Blaskeys Wallpaper & Paint, Market Place Mansfield.
How many of you purchased your “in vogue” wood chip at 39p a roll from Blaskeys on Mansfield Market Place during 1975/77. We used to have it stacked outside the shop in a 3 slot wooden trolley and sell it we did. On top of the sale of the woodchip we could then sell some emulsion, usually Brilliant White or Magnolia. The public always kept us entertained especially when one customer asked for some of “that there Mongolia paint for me walls”.
The Blaskeys shop was owned by Leyland Paint and Wallpaper and I had left my job at Emgas Lime Tree Place to become the manager. I remember two of the staff as Neeta, Senior Sales assistant and Janet in sales. There were two others but time has marched on and their names are lost. The wallpaper and paint stock was kept in a very manky damp cellar which, while I was there, was refurbished to make it waterproof and damproof. I wasn’t there long so can’t comment on how good a job was done. During the renovation a huge wooden beam was removed which I remember pushing up to the museum. Is it still there? The sink in the cellar regularly overflowed and the toilet on the first floor (accessed via the door on the left in the photo) was so disgusting we used the Market Place loos as they were better!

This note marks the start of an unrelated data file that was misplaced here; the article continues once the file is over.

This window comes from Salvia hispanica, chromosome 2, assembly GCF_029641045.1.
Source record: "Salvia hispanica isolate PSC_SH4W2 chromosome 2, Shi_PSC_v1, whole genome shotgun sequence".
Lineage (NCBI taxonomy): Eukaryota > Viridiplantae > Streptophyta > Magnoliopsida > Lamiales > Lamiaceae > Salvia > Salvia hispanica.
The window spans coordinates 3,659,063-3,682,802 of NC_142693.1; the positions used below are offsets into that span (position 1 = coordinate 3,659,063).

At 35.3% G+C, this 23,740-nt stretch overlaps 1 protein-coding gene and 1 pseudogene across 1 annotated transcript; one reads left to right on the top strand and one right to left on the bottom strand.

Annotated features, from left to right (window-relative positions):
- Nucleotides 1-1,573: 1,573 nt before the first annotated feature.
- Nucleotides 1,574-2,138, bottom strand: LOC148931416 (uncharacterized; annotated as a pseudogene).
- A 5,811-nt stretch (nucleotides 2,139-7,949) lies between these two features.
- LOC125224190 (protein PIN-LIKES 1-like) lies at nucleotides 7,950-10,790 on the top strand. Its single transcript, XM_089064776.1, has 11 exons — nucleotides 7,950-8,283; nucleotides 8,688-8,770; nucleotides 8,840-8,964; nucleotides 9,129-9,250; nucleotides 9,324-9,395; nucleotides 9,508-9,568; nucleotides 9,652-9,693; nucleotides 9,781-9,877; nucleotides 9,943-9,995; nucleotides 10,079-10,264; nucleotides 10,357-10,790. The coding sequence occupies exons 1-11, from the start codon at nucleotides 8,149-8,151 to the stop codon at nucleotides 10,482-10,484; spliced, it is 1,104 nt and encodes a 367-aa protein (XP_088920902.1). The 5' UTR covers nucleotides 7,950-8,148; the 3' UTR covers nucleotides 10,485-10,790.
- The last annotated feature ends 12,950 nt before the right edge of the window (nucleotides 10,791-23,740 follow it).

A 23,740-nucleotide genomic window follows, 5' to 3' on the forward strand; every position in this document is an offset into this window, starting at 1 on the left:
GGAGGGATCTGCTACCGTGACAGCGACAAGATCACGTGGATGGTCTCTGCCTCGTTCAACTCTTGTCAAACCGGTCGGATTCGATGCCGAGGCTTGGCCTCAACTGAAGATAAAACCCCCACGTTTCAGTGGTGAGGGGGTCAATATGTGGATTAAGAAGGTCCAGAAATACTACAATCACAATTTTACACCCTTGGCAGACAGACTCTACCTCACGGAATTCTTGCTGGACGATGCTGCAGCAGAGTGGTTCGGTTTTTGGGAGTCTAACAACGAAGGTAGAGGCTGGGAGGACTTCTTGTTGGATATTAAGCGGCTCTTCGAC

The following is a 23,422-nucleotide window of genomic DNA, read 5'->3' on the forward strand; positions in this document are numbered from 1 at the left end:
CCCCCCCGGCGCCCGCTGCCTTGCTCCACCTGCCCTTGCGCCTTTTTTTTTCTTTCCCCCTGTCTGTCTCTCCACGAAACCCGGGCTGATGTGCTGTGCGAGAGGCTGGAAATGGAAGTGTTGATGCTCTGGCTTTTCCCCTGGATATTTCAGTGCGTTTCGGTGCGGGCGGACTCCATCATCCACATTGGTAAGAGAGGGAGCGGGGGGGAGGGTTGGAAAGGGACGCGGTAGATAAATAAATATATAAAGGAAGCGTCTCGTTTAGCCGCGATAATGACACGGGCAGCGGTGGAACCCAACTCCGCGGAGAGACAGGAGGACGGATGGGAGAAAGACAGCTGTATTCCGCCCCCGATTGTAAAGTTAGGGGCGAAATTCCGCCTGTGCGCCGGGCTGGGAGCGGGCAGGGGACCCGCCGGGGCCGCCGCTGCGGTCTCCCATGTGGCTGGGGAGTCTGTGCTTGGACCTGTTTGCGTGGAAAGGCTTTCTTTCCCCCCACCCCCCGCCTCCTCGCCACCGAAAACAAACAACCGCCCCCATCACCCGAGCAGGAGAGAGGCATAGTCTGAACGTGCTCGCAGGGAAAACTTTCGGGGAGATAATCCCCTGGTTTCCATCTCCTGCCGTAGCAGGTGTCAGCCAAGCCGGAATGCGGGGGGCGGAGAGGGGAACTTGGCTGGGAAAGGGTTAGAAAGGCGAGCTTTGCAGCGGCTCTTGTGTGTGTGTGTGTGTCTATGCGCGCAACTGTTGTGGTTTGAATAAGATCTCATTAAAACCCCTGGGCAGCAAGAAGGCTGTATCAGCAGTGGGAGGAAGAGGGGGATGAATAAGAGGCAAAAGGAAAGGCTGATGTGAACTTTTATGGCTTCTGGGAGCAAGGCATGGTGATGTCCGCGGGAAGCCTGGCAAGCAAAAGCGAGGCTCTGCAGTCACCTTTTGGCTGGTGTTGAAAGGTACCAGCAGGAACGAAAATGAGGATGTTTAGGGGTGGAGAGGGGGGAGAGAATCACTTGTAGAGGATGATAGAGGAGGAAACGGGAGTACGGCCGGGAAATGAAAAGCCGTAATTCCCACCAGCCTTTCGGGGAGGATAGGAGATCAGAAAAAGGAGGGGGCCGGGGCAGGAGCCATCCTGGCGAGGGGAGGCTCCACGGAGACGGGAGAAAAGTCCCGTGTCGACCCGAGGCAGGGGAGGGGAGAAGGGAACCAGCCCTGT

I occasionally delivered large orders in my Fiat 127 after the shop had closed. Arriving home after one such delivery I sat down and thought I didn’t lock the shop door. I rushed back into Mansfield (from Booth ST, Mansfield Woodhouse) only to find the shop doors wide open! Fortunately it appeared nothing had been taken, the cash having gone to the night safe, so I casually locked up and said no more of the incident.
A good line to sell was flock wallpaper and you would see the purple version in local pubs. Expensive at the time but then we all had jobs. The standard lines we sold came from Graham & Brown a company still manufacturing to this day albeit serving a different market. I suspect pink floral bedroom paper is no longer a best seller!
Is the shop still trading?
Incidentally another shop I remember under the viaduct arches on White Hart Street was “James – at your service” Mansfield’s early version of Ann Summers.